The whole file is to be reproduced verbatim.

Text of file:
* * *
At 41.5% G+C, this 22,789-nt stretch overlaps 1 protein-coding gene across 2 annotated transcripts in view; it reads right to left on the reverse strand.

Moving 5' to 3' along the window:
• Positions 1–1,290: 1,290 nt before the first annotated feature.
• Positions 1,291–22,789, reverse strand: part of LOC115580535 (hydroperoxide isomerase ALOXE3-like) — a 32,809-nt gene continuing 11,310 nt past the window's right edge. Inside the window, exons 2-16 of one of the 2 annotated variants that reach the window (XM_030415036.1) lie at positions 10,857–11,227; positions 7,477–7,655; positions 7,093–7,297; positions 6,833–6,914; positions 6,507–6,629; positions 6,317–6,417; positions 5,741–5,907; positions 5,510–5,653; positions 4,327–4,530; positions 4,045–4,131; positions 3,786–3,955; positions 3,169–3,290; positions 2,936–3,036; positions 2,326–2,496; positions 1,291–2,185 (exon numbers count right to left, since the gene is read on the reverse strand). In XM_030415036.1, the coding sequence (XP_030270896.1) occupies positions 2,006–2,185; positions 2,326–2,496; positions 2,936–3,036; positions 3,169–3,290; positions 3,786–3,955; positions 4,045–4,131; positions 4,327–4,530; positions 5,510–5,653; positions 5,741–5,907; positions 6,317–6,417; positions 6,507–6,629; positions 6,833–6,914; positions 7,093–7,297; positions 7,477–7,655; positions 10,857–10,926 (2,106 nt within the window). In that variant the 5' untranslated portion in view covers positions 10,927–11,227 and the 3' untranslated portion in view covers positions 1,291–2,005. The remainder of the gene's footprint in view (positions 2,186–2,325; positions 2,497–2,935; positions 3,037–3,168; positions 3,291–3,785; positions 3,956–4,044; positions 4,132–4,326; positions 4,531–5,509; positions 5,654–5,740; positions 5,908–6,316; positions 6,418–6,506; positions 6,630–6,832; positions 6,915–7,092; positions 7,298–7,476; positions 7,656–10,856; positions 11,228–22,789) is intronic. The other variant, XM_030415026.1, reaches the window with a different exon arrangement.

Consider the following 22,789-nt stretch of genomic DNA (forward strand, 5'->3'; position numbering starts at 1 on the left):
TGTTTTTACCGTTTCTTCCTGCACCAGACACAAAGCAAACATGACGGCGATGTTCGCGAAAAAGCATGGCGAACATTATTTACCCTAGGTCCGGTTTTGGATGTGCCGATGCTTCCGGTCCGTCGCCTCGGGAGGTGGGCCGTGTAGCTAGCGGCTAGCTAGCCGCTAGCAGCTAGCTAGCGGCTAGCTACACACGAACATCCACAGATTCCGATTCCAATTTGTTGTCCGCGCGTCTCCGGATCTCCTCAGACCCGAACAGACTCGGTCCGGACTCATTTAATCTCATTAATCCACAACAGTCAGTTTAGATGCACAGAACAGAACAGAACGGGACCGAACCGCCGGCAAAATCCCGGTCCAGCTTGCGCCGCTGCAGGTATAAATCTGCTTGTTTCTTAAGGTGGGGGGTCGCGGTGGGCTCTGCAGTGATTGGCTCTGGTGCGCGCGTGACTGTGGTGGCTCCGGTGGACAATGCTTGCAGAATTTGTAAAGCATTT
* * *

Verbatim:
At 41.5% G+C, this 22,789-nt stretch overlaps 1 protein-coding gene across 2 annotated transcripts in view; it reads right to left on the reverse strand.

Moving 5' to 3' along the window:
• Positions 1–1,290: 1,290 nt before the first annotated feature.
• Positions 1,291–22,789, reverse strand: part of LOC115580535 (hydroperoxide isomerase ALOXE3-like) — a 32,809-nt gene continuing 11,310 nt past the window's right edge. Inside the window, exons 2-16 of one of the 2 annotated variants that reach the window (XM_030415036.1) lie at positions 10,857–11,227; positions 7,477–7,655; positions 7,093–7,297; positions 6,833–6,914; positions 6,507–6,629; positions 6,317–6,417; positions 5,741–5,907; positions 5,510–5,653; positions 4,327–4,530; positions 4,045–4,131; positions 3,786–3,955; positions 3,169–3,290; positions 2,936–3,036; positions 2,326–2,496; positions 1,291–2,185 (exon numbers count right to left, since the gene is read on the reverse strand). In XM_030415036.1, the coding sequence (XP_030270896.1) occupies positions 2,006–2,185; positions 2,326–2,496; positions 2,936–3,036; positions 3,169–3,290; positions 3,786–3,955; positions 4,045–4,131; positions 4,327–4,530; positions 5,510–5,653; positions 5,741–5,907; positions 6,317–6,417; positions 6,507–6,629; positions 6,833–6,914; positions 7,093–7,297; positions 7,477–7,655; positions 10,857–10,926 (2,106 nt within the window). In that variant the 5' untranslated portion in view covers positions 10,927–11,227 and the 3' untranslated portion in view covers positions 1,291–2,005. The remainder of the gene's footprint in view (positions 2,186–2,325; positions 2,497–2,935; positions 3,037–3,168; positions 3,291–3,785; positions 3,956–4,044; positions 4,132–4,326; positions 4,531–5,509; positions 5,654–5,740; positions 5,908–6,316; positions 6,418–6,506; positions 6,630–6,832; positions 6,915–7,092; positions 7,298–7,476; positions 7,656–10,856; positions 11,228–22,789) is intronic. The other variant, XM_030415026.1, reaches the window with a different exon arrangement.

Consider the following 22,789-nt stretch of genomic DNA (forward strand, 5'->3'; position numbering starts at 1 on the left):
TGTTTTTACCGTTTCTTCCTGCACCAGACACAAAGCAAACATGACGGCGATGTTCGCGAAAAAGCATGGCGAACATTATTTACCCTAGGTCCGGTTTTGGATGTGCCGATGCTTCCGGTCCGTCGCCTCGGGAGGTGGGCCGTGTAGCTAGCGGCTAGCTAGCCGCTAGCAGCTAGCTAGCGGCTAGCTACACACGAACATCCACAGATTCCGATTCCAATTTGTTGTCCGCGCGTCTCCGGATCTCCTCAGACCCGAACAGACTCGGTCCGGACTCATTTAATCTCATTAATCCACAACAGTCAGTTTAGATGCACAGAACAGAACAGAACGGGACCGAACCGCCGGCAAAATCCCGGTCCAGCTTGCGCCGCTGCAGGTATAAATCTGCTTGTTTCTTAAGGTGGGGGGTCGCGGTGGGCTCTGCAGTGATTGGCTCTGGTGCGCGCGTGACTGTGGTGGCTCCGGTGGACAATGCTTGCAGAATTTGTAAAGCATTT